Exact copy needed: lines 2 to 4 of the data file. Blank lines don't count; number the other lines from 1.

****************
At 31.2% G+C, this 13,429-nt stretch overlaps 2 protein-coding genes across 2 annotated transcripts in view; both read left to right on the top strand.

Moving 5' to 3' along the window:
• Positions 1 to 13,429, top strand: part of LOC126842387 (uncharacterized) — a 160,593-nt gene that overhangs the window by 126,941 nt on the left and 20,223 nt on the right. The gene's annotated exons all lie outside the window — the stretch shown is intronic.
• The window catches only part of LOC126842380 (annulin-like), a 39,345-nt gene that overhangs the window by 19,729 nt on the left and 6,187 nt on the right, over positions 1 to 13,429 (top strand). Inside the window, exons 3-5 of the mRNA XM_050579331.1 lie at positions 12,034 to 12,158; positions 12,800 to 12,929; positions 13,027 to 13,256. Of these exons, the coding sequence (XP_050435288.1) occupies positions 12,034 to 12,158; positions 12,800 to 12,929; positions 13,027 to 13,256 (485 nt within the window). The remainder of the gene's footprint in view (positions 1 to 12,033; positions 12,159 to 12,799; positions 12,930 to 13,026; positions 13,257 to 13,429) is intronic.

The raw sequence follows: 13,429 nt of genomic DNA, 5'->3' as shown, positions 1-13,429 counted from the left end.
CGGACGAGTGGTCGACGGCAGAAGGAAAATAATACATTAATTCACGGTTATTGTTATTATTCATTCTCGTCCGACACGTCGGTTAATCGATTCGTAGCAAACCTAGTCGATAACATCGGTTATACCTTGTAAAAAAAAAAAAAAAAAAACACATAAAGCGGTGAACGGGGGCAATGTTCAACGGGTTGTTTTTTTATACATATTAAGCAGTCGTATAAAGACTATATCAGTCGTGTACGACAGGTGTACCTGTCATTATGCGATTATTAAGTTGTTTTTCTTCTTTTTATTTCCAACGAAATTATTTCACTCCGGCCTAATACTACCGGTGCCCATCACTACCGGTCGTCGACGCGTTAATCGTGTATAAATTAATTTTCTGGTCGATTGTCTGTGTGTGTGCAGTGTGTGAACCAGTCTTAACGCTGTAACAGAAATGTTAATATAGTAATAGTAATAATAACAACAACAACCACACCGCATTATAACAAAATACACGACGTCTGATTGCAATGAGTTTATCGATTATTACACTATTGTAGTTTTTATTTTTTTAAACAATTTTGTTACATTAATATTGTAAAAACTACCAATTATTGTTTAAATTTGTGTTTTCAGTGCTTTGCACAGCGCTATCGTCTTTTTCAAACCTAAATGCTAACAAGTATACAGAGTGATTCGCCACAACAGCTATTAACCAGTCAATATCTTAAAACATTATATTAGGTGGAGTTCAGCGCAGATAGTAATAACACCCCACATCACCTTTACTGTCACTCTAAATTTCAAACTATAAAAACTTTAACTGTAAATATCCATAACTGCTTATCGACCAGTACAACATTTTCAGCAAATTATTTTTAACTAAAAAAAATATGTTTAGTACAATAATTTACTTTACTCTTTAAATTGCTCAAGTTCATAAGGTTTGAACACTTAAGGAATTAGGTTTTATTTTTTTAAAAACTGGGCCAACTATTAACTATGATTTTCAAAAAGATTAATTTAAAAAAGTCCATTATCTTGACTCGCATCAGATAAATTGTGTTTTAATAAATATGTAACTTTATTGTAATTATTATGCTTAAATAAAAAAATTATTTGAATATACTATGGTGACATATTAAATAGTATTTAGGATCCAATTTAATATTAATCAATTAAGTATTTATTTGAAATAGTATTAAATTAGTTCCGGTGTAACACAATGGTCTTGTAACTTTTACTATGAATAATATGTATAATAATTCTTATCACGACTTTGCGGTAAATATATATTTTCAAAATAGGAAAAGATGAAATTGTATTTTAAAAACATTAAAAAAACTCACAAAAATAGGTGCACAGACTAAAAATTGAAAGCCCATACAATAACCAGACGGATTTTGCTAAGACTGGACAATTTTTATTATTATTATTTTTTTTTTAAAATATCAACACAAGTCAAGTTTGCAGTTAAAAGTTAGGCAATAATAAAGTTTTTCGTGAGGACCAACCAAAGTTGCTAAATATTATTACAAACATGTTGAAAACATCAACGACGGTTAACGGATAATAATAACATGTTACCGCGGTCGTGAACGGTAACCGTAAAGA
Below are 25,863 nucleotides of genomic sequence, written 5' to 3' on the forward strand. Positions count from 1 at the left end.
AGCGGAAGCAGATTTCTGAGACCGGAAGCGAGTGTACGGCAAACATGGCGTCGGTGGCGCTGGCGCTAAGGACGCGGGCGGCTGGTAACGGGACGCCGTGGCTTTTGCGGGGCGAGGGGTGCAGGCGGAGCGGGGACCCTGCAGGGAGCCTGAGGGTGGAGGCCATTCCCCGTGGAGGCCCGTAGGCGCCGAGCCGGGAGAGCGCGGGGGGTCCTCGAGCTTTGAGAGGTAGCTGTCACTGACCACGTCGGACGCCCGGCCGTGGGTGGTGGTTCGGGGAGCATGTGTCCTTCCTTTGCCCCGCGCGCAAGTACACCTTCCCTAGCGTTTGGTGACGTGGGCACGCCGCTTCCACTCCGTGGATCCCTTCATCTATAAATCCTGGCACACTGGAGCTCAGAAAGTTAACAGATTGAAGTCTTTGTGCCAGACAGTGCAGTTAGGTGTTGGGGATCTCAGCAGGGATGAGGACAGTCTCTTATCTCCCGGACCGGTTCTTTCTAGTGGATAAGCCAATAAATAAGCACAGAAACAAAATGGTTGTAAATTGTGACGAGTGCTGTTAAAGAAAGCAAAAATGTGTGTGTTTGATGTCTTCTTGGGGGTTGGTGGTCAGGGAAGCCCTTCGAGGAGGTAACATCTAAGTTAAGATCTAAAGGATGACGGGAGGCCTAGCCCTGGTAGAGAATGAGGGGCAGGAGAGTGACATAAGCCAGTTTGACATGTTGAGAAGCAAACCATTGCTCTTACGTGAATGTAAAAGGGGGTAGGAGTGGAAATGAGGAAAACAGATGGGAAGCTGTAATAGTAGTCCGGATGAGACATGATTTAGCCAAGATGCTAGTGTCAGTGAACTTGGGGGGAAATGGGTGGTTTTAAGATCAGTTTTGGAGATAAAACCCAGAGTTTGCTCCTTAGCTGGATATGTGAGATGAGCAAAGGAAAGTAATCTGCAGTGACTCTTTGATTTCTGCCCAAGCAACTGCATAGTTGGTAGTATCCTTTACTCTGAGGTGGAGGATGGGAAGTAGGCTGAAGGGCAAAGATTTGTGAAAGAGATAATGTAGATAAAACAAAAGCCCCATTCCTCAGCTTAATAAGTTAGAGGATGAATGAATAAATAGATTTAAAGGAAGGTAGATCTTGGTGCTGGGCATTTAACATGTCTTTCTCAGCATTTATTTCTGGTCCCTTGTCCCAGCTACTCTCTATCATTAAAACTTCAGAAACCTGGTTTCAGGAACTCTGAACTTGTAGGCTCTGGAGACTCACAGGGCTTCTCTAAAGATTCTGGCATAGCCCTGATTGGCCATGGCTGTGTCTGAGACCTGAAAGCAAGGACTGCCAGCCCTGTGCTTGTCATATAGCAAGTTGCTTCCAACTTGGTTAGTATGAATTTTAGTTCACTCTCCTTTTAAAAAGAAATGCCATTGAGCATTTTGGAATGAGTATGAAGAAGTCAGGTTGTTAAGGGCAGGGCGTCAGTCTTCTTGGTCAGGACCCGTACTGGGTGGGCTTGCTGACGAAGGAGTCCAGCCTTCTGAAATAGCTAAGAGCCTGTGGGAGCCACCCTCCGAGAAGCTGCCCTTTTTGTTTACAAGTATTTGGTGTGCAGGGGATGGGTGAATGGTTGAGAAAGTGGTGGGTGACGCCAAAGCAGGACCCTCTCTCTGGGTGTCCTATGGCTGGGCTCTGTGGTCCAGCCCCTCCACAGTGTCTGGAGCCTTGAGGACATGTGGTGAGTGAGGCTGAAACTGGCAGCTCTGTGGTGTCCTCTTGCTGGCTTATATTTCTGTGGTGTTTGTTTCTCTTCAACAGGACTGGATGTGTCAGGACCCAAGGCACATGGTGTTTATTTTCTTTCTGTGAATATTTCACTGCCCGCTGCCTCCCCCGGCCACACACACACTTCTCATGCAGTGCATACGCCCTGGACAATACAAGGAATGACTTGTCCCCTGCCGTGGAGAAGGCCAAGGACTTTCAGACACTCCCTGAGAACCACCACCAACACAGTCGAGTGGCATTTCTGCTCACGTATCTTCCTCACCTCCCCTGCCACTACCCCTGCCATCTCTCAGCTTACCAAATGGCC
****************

Moving 5' to 3' along the window:
• Positions 1 to 13,429, top strand: part of LOC126842387 (uncharacterized) — a 160,593-nt gene that overhangs the window by 126,941 nt on the left and 20,223 nt on the right. The gene's annotated exons all lie outside the window — the stretch shown is intronic.
• The window catches only part of LOC126842380 (annulin-like), a 39,345-nt gene that overhangs the window by 19,729 nt on the left and 6,187 nt on the right, over positions 1 to 13,429 (top strand). Inside the window, exons 3-5 of the mRNA XM_050579331.1 lie at positions 12,034 to 12,158; positions 12,800 to 12,929; positions 13,027 to 13,256. Of these exons, the coding sequence (XP_050435288.1) occupies positions 12,034 to 12,158; positions 12,800 to 12,929; positions 13,027 to 13,256 (485 nt within the window). The remainder of the gene's footprint in view (positions 1 to 12,033; positions 12,159 to 12,799; positions 12,930 to 13,026; positions 13,257 to 13,429) is intronic.